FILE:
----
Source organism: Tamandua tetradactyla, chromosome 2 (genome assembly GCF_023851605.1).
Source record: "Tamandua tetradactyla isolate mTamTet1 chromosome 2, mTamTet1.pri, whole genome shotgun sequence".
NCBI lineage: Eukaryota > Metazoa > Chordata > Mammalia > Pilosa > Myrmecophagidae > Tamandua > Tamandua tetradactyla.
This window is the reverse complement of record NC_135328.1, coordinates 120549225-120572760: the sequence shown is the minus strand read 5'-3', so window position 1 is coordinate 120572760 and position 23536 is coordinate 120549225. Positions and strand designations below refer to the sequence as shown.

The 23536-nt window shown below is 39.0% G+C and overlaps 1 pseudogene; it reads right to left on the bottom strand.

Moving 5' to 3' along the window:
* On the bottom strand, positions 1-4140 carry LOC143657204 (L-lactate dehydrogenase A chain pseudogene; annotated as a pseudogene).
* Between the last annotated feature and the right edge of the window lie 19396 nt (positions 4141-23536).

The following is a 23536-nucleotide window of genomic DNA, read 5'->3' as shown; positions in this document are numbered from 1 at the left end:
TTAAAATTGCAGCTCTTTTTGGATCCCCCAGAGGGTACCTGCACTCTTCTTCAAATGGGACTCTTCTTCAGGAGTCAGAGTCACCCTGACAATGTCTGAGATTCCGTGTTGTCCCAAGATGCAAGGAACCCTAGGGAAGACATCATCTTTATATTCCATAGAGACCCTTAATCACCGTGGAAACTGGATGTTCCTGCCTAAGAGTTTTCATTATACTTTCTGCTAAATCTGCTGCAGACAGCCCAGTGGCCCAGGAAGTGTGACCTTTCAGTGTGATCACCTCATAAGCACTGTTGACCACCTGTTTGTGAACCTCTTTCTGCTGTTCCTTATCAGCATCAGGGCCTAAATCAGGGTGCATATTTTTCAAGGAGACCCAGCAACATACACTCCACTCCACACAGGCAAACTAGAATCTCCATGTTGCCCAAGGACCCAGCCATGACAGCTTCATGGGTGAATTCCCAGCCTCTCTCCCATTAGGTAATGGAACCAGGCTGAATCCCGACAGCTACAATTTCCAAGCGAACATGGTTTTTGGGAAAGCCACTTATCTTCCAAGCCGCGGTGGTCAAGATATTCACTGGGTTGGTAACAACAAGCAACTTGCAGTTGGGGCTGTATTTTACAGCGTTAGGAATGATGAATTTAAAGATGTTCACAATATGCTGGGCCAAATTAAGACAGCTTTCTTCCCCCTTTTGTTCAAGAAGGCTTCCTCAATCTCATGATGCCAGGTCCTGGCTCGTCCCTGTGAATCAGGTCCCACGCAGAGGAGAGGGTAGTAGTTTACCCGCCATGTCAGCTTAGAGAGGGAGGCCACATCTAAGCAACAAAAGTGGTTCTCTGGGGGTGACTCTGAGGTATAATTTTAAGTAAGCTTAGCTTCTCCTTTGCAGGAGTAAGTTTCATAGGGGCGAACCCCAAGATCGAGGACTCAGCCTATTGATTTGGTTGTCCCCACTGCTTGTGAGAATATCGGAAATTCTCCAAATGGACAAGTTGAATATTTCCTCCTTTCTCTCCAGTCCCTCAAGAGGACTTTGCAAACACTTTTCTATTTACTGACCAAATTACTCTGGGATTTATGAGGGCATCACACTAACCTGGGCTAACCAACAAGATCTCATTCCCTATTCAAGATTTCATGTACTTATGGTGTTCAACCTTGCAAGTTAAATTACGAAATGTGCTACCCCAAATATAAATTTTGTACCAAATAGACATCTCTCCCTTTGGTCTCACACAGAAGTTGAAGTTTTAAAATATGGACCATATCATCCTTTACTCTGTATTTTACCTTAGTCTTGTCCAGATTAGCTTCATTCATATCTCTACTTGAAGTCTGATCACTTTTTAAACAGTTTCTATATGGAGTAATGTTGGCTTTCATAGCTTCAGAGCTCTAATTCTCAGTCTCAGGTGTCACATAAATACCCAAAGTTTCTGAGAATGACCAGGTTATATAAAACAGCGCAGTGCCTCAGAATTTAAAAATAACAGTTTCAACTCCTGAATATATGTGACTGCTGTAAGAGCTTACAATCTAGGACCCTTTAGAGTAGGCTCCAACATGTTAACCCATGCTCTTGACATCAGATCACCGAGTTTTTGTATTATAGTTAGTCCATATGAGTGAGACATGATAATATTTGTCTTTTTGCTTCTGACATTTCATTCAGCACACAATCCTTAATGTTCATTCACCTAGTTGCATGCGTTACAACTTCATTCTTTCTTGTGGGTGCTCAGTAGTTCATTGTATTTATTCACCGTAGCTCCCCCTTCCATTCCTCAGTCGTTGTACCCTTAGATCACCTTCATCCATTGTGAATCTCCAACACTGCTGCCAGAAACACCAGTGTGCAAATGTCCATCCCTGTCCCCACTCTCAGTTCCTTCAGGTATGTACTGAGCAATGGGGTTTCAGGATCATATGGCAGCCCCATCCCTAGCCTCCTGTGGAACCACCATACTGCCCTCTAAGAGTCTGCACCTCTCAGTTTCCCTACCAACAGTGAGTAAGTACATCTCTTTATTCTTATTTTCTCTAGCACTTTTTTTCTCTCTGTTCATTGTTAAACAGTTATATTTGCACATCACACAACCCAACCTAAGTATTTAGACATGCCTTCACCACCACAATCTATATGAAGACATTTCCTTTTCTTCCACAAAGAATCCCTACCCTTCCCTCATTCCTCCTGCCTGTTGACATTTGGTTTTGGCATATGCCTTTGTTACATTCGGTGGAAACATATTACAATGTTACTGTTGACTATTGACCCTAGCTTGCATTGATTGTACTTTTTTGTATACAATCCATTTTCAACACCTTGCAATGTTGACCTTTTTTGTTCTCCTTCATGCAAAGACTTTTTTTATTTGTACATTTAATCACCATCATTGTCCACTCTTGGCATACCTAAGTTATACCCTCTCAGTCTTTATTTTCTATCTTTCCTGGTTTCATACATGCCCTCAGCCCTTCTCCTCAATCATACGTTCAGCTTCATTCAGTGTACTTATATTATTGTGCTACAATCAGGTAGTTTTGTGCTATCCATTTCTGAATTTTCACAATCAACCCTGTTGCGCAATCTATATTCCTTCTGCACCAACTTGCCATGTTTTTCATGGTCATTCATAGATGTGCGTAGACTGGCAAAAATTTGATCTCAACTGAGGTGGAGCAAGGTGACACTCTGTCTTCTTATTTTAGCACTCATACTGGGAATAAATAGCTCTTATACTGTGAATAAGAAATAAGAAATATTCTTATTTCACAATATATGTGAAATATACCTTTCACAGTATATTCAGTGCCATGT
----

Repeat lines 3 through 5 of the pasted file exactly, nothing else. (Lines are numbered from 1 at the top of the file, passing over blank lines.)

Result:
NCBI lineage: Eukaryota > Metazoa > Chordata > Mammalia > Pilosa > Myrmecophagidae > Tamandua > Tamandua tetradactyla.
This window is the reverse complement of record NC_135328.1, coordinates 120549225-120572760: the sequence shown is the minus strand read 5'-3', so window position 1 is coordinate 120572760 and position 23536 is coordinate 120549225. Positions and strand designations below refer to the sequence as shown.

The 23536-nt window shown below is 39.0% G+C and overlaps 1 pseudogene; it reads right to left on the bottom strand.